Q&A with Mark Litzau

RV assistant principal sits down with the Review to talk about recent events relating to LSD use that saw more than a dozen students expelled or suspended


Lynsey Johnson

Mark Litzau has been an assistant principal at RV for the past three years, and the recent influx of hardcore drug use at the school has caught him by surprise.

Spencer Ackerman, Staff Writer

Earlier this month, more than a dozen Ralston Valley students were either suspended or expelled from Ralston Valley for either using or distributing LSD on campus. In addition, on-campus tobacco use via Juuls or vaping systems has increased dramatically over the past year. The distribution and drug use on campus was taken up by the administration and the Arvada Police Department. Ralston Valley assistant principal Mr. Mark Litzau sat down with The Review to talk about the situation and how it has effected the school.

Review: Are the punishments going to get more severe as the time goes on?

Mr. Mark Litzau: For the drug stuff or vaping stuff?

Review: Well, how will all offenses be handled as we move forward?

Litzau: The drug offense is pretty prescribed by the (Jefferson County) conduct code. Let’s say (Campus Security Guard) Guss brought down the three of you and I found out you’re under the influence or in possession.

You get (suspended) five days (for drugs) for a first offense, and that is outlined in the conduct code. So, no, they are not going to get any more from that perspective.

The vaping thing, the story about the bathrooms being vandalized, and because a lot of vaping continues to occur, forced us to go around to every class and make a very consistent policy. For a first offense of possession (at Ralston Valley) it is a day suspension, while other local schools have three day suspensions for a first offense. So, we have already proven that if that continues we can change our policy. I’m not able to do some of my job responsibilities because I’m suspending a lot of kids.

Review: How are you going to handle situations like this in the future?

Litzau: The biggest shock I felt was the number. So, I still have the teacher’s heart, and I still look at it as a learning opportunity, like, ‘hey, you screwed up, but how do I help the student?’ It does not have to be something that affects them forever. So, how do we create a response for the system that allows people to avoid that? I don’t have a plan moving forward except that there has to be learning involved and it has to be kid focused.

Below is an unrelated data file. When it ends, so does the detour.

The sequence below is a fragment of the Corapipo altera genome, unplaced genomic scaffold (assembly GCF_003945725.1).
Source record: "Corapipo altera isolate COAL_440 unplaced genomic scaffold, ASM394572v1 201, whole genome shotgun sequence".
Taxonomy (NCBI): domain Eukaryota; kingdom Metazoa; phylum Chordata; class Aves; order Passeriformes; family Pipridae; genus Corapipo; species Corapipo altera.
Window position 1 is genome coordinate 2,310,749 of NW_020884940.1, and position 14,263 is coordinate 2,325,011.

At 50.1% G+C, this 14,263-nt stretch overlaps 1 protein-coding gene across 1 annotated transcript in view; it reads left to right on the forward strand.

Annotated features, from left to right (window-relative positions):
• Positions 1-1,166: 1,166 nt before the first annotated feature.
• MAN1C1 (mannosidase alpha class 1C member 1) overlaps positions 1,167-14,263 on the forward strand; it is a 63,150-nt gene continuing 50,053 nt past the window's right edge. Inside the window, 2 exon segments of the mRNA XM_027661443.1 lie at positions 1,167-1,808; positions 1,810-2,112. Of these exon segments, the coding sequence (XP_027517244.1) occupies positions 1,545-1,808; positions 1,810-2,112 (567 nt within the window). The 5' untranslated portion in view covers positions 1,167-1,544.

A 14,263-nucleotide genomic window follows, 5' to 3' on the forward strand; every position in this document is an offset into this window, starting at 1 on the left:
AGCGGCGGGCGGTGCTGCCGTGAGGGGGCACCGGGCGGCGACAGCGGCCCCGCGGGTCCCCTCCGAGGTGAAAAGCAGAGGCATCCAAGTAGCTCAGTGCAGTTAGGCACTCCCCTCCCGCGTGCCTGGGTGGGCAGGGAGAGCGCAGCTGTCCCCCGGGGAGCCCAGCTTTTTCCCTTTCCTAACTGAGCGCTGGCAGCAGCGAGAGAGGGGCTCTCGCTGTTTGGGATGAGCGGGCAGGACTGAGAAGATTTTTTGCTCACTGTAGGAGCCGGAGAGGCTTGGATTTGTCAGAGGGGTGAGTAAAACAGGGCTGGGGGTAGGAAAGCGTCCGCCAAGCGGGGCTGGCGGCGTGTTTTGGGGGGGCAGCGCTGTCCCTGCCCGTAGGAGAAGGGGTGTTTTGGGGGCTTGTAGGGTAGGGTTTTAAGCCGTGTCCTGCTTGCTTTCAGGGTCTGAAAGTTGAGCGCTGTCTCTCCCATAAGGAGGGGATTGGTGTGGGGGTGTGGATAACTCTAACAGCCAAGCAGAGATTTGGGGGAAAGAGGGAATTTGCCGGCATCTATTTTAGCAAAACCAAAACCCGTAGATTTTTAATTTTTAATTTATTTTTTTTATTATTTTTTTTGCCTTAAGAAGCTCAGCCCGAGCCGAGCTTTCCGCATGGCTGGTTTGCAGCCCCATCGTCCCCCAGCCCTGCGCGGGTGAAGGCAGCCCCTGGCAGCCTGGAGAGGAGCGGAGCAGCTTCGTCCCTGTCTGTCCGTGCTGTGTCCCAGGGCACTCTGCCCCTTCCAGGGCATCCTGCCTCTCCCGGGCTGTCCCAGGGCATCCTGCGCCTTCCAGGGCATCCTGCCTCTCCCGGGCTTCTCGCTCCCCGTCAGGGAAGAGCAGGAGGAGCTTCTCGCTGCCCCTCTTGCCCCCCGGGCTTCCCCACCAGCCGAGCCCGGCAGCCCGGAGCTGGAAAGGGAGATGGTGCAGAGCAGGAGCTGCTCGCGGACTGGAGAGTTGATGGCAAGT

Review: Do you think that these kids who got suspended or expelled deserve a second chance?

Litzau: I think that there are two answers for that. The expulsion piece – the selling — I struggle allowing them back into the building even if it’s the first time because I have to be concerned about the other 1,850 kids here.

Whatever we decide to do with these students moving forward I have to convince them not to do it again. A

I struggle allowing them back into the building even if it’s the first time because I have to be concerned about the other 1,850 kids here”

— Mr. Mark Litzau

nd then I have to put such a penalty that their friends will be scared to do it, too. I think that’s the part of what we can do moving forward.

When it comes to selling it doesn’t matter because the conduct code states and administrators have moved to expel. After that, parents can appeal and the district may change that approach and suspensions for that is an automatic five days, and I think they do get a second chance. The parent involvement is different because a lot of them are first timers.

Review: Why do you think this is happening to underclassmen as opposed to juniors and seniors?

Litzau: When did DARE stop? I don’t know if DARE disappeared before this freshman or sophomore class came around, but maybe that played a part. I don’t know if background would be part of that. For a kid to think LSD helps them relax, well, it is just not true.